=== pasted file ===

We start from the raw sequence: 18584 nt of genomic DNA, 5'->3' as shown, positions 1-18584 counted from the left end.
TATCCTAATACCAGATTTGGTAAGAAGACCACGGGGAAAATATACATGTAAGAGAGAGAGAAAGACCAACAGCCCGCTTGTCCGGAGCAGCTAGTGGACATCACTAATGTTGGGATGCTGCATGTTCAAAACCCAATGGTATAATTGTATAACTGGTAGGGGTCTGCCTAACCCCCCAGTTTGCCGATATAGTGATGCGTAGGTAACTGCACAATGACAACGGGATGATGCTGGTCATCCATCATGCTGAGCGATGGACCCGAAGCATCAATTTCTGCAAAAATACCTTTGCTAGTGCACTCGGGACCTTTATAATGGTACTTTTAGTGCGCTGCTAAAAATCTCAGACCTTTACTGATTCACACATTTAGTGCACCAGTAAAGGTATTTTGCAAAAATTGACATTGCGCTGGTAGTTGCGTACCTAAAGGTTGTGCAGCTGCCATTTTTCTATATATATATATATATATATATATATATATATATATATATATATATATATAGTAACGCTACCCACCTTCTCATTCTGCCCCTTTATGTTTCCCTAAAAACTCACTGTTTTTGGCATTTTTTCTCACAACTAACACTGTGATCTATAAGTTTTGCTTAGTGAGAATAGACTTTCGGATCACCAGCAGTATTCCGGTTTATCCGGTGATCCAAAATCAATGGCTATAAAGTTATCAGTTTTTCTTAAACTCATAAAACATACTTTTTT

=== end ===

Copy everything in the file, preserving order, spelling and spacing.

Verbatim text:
We start from the raw sequence: 18584 nt of genomic DNA, 5'->3' as shown, positions 1-18584 counted from the left end.
TATCCTAATACCAGATTTGGTAAGAAGACCACGGGGAAAATATACATGTAAGAGAGAGAGAAAGACCAACAGCCCGCTTGTCCGGAGCAGCTAGTGGACATCACTAATGTTGGGATGCTGCATGTTCAAAACCCAATGGTATAATTGTATAACTGGTAGGGGTCTGCCTAACCCCCCAGTTTGCCGATATAGTGATGCGTAGGTAACTGCACAATGACAACGGGATGATGCTGGTCATCCATCATGCTGAGCGATGGACCCGAAGCATCAATTTCTGCAAAAATACCTTTGCTAGTGCACTCGGGACCTTTATAATGGTACTTTTAGTGCGCTGCTAAAAATCTCAGACCTTTACTGATTCACACATTTAGTGCACCAGTAAAGGTATTTTGCAAAAATTGACATTGCGCTGGTAGTTGCGTACCTAAAGGTTGTGCAGCTGCCATTTTTCTATATATATATATATATATATATATATATATATATATATATATATATATATAGTAACGCTACCCACCTTCTCATTCTGCCCCTTTATGTTTCCCTAAAAACTCACTGTTTTTGGCATTTTTTCTCACAACTAACACTGTGATCTATAAGTTTTGCTTAGTGAGAATAGACTTTCGGATCACCAGCAGTATTCCGGTTTATCCGGTGATCCAAAATCAATGGCTATAAAGTTATCAGTTTTTCTTAAACTCATAAAACATACTTTTTT